Listening to understand is more desirable and effective than listening to respond. I think the following quotations echo beautifully what I wrote. ‘One of the most sincere forms of respect is actually listening to what another has to say.” – Bryant H. McGill. ‘Listening consciously allows us to live fully, connected in space and in time to the physical world around us.’ – Julian Treasure.

Our point of reference is usually insufficient and inadequate to build an accurate picture of life in all its complexities. Listening to others can help us individually to bridge that gap or at least be open-minded enough to actively listen to other points of view from a neutral standpoint. ‘Listening is the key to understanding, and understanding is the key to knowledge and unity’- Julian Treasure.

However, there are exceptions to this rule, where listening to respond may be more appropriate due to time sensitivities or life and death situations where a quick response is deemed more effective for the end goal to be successful. In the case of emergency services; the quick assessment and dispatch of the correct resources would take precedence over the full understanding of the situation at hand.

I believe that we all have an innate longing to be understood. It is a good life policy to treat others the way we would like to be treated: listening to understand instead of listening to respond. Being aware of our own cultural filters will help us to listen attentively (free from distractions), fully and deeply and to harnesses relationships that thrive and flourish in their own time.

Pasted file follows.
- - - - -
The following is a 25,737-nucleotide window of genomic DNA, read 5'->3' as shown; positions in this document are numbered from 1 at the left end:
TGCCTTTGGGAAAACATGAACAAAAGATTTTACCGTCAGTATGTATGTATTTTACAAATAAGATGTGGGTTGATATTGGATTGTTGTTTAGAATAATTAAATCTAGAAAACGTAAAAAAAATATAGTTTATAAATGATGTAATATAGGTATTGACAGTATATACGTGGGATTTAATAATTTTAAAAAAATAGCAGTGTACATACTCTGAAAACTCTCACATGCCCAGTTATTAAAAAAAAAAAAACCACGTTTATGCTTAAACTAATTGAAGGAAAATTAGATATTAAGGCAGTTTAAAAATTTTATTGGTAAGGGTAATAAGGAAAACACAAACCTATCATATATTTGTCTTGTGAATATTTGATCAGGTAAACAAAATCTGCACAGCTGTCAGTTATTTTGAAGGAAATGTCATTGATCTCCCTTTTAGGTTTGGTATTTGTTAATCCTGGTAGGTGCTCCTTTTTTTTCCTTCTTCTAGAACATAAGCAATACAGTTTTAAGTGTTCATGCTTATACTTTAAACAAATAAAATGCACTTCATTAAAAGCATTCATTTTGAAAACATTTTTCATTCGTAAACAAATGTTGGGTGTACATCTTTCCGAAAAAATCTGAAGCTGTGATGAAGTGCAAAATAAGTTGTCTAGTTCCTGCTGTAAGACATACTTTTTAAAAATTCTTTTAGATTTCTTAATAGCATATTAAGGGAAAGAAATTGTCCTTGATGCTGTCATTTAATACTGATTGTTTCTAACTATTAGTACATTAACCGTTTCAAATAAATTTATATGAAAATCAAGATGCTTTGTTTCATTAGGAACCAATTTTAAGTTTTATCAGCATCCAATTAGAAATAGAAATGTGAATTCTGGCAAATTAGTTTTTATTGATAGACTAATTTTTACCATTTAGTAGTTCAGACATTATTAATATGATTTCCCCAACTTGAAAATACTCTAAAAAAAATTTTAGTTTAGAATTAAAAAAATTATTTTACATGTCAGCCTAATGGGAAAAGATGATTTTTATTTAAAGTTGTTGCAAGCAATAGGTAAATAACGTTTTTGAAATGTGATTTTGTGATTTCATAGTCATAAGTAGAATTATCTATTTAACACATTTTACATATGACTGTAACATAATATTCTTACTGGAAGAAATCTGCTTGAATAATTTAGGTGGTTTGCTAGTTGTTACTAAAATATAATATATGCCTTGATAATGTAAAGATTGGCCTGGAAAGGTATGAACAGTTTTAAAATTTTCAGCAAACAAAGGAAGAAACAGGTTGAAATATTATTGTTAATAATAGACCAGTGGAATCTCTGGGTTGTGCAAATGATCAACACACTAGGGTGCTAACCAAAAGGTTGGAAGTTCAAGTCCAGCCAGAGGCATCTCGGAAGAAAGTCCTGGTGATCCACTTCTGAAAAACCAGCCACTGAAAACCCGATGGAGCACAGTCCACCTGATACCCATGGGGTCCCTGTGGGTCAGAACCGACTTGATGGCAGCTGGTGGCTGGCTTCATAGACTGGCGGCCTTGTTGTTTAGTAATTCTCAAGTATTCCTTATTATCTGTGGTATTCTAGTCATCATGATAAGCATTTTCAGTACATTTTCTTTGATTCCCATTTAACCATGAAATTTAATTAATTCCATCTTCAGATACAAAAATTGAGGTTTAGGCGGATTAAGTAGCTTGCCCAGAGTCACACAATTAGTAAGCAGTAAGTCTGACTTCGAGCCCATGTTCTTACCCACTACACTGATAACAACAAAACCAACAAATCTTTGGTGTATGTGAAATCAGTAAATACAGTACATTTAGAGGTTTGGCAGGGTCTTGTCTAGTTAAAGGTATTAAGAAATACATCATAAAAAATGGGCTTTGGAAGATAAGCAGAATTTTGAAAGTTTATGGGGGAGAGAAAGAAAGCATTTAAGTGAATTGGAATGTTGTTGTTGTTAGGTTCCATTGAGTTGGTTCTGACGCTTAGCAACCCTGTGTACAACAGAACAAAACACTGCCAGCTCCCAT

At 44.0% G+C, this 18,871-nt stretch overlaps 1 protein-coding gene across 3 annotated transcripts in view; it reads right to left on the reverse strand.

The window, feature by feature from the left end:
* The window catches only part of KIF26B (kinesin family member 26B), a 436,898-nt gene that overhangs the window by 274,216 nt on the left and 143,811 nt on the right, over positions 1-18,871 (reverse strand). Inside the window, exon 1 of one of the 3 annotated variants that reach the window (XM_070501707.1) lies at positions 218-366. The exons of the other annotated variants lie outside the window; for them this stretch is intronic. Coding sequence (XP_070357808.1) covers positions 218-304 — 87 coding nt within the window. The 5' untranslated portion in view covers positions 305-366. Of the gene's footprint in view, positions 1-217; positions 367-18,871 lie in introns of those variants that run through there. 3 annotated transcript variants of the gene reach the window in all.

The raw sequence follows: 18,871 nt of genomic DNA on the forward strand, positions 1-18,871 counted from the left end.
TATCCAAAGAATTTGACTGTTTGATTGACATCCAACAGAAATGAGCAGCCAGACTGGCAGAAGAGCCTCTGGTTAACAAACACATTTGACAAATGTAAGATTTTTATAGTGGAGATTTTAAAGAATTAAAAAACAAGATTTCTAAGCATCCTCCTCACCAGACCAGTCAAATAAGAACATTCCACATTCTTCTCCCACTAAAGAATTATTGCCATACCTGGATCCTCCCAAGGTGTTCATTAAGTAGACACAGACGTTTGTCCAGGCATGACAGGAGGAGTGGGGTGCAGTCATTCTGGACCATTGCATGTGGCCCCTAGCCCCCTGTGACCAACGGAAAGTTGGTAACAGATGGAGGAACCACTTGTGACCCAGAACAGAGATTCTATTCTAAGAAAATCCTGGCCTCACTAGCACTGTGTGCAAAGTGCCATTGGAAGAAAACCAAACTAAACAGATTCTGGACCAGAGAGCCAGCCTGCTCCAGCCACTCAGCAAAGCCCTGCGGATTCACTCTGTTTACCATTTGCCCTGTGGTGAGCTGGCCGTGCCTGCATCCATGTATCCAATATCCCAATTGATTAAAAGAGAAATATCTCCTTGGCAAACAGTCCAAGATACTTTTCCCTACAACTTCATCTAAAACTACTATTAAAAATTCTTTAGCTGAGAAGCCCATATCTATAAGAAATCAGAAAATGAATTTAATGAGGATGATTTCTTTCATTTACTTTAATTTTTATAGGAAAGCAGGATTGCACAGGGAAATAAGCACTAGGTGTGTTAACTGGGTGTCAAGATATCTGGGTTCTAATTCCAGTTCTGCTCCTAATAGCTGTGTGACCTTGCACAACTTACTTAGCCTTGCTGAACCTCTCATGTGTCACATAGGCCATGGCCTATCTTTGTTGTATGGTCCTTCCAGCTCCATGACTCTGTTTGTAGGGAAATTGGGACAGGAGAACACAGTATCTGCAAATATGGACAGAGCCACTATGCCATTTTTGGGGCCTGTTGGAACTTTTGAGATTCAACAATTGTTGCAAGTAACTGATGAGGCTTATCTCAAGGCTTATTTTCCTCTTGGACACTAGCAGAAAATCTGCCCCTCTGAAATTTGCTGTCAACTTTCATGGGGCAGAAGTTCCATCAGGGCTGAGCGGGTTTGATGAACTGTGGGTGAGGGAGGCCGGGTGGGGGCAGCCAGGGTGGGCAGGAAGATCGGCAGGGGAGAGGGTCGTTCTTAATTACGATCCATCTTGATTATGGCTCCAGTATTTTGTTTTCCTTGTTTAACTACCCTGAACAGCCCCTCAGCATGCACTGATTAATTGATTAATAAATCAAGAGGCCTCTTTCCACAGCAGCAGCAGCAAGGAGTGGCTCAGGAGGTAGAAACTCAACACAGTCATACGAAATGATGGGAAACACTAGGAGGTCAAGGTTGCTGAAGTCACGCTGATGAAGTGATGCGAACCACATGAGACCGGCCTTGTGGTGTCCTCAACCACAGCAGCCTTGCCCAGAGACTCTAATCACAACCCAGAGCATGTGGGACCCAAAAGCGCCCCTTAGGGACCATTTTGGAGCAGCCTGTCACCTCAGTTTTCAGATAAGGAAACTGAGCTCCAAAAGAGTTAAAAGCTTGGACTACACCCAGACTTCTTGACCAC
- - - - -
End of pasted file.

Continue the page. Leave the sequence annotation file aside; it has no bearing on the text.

In a world full of noise and general busyness of modern life, we seem to have lost the ability to truly listen without distractions or being clouded by our own subjectivity derived from our life experiences or lack thereof. It is worth remembering that being open to other peoples’ points of view allows us to see things from above rather than the tiny angle from which we usually see things.

4 comments on “The intent of listening is to understand, in its purest form

  1. Hannah on

    Although I like your writing style along with the quotes from Julian Treasure you included, your definitions are completely incorrect.
    Passive listening is listening without responding, and active listening is listening with no distraction, full concentration, and then to respond to what was said.
    An example of passive listening is listening to news or a podcast.

    • Kenix Lau on

      Hi, thank you so much for taking the time to read and comment on my write up – something I truly appreciate!

      It might be helpful for me to clarify that although I agree in principle what you said re active and passive listening. I was saying that passive and active listening can coexist in the same space, hence I agree with the idea that most people listen to reply rather than listen to understand.